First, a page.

Yes, it was off to the Arctic again, but this time in much more challenging circumstances, with 90+ pupils and their teachers and TAs from seven, very different, local primary schools. The Crypt Teaching School very kindly offered to host the event and I was well supported by my usual contingent from the charity, Wicked Weather Watch, and highly competent freelance consultants, namely Sarah Shaw and Kathryn Minchew.
The day began shortly after 9.00 am. After registering and being allocated a ‘country’ group (relating to those found within the Arctic Circle or with close connections to the area), pupils made their way to the front of the main school hall with their accompanying teachers and TAs. They were challenged to piece together a jigsaw puzzle of the Arctic region whilst awaiting the arrival of all schools ready for the exciting, jam-packed day ahead. Following a formal welcome, brief introduction of consultants and volunteers and housekeeping necessities, I outlined the learning objectives for the workshop. I then made use of Google Earth to take participants on a virtual trip to the Arctic, asking them to contemplate the direction that we would have to head, how far it would be, how long it would take to travel there and by what means you could do so. Pupils were forthcoming with contributions and had some interesting guesses in terms of distance and duration! I used my inflatable globe to provide a different perspective of the Arctic region, before encouraging them to congregate around the huge, interactive, physical, circumpolar map that was laid out towards the back of the school hall. This had been loaned to me by the Canada-UK Foundation as part of their Arctic Alive package (http://www.canadaukfoundation.org/arctic-alive/). I invited some youngsters to remove their shoes and join me on the map, so that I could point out a number of key physical and human features, as well as share some interesting facts about this incredible region of our planet.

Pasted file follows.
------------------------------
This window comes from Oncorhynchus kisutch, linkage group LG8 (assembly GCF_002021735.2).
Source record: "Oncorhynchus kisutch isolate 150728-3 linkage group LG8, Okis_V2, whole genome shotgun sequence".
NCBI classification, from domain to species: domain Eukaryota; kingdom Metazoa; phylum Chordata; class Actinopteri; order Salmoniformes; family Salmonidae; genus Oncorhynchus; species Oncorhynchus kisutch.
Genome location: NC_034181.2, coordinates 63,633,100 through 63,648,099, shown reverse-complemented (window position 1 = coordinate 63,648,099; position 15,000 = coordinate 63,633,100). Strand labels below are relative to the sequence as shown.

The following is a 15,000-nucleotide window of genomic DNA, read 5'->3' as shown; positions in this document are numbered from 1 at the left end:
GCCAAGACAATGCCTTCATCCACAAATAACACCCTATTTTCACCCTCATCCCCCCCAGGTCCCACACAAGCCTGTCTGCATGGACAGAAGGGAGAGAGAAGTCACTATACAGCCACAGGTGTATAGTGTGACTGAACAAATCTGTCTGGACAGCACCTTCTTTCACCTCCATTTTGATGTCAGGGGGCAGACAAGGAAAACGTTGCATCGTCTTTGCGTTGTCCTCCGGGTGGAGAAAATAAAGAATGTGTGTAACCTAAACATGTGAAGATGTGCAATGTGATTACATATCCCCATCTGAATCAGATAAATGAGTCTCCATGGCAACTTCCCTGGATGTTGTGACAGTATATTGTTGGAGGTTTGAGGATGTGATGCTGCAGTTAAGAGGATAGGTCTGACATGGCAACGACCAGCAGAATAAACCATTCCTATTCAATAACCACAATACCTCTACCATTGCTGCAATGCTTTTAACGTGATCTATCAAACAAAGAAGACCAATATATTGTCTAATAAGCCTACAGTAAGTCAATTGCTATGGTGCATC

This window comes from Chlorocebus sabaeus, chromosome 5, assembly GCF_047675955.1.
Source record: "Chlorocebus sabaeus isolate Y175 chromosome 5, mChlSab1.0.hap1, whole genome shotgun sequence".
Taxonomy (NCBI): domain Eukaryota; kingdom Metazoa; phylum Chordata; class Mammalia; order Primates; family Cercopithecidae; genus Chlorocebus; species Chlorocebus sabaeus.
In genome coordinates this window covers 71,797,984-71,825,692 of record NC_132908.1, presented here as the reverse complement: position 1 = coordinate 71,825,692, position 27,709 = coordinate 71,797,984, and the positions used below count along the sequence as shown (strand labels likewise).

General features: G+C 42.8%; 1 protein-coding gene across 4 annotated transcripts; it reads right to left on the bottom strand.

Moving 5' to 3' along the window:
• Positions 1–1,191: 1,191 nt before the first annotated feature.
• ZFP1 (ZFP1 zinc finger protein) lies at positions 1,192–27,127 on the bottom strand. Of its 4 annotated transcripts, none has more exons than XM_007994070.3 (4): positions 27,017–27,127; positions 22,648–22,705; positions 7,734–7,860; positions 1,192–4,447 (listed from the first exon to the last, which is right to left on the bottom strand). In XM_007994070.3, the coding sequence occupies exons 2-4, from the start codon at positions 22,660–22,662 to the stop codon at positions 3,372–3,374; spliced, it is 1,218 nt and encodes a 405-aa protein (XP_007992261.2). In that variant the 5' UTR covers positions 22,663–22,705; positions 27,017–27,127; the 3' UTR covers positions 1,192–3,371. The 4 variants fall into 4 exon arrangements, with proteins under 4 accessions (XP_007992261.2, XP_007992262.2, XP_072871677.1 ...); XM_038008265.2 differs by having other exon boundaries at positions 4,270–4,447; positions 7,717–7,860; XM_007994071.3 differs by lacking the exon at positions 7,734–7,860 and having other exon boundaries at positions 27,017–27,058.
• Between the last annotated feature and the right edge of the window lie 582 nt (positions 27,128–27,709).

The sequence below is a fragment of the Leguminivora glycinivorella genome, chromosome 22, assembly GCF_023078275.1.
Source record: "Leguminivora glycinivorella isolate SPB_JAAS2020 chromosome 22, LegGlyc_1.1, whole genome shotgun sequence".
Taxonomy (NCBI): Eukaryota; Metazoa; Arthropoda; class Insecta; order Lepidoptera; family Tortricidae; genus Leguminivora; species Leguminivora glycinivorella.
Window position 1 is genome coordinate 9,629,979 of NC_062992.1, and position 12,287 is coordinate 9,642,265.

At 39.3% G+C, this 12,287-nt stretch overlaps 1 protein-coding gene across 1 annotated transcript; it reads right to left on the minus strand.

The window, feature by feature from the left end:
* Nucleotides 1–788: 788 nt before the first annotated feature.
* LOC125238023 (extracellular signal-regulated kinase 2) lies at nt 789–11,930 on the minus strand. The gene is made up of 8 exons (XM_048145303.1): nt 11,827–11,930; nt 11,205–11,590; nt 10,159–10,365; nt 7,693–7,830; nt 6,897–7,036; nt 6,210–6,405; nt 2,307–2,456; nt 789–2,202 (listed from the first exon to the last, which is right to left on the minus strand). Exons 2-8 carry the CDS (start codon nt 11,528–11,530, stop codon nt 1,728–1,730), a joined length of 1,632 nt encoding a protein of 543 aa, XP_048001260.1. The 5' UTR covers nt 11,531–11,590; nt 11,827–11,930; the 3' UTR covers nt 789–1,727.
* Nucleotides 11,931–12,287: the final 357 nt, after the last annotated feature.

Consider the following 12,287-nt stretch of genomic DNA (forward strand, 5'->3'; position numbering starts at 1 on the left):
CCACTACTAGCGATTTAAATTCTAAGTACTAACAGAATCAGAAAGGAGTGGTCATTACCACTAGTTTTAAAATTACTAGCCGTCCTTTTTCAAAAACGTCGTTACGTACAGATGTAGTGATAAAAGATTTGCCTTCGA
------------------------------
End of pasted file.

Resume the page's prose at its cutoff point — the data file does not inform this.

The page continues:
At this stage, each country group was now amalgamated with two others to form a larger group in preparation for our morning’s rotation of ‘hands-on’ activities. Such groupings and the format of the day were displayed and briefly discussed, before we all went our separate ways.
Some followed me into the ICT Suite and a neighbouring classroom to consider two enquiry questions in depth, namely:
- What are the challenges facing the Arctic today?
- What will the Arctic look like in the future?
Firstly, the children were given the opportunity to access Google Earth themselves and ‘zoom in’ on the Arctic with the aim of developing their place and locational knowledge. It was suggested that they conducted a search for their ‘country’ and then double-clicked the map to gain a more detailed ‘bird’s eye view’. They were also encouraged to click on various icons to gain further information, access images, view movie clips, etc. The children found this fascinating and could have easily continued exploring with Google Earth for another fifteen minutes or so. Each having their own PC was a novelty for some too.
We also analysed two satellite images, taken of the same place, at the same time of year, but a few years apart (September 1984 compared with September 2016) and played ‘spot the difference’. The children were very observant, noting that the extent of the ice had changed significantly (shrinking from nearly 1.9 million square kilometres to 109 000 square kilometres), the shape of the land area was different as new islands had been revealed and coastal or low-lying regions had been submerged due to ice melting and sea levels rising; and that the ice varied in colour, from blue-grey (youngest) to pure white (oldest).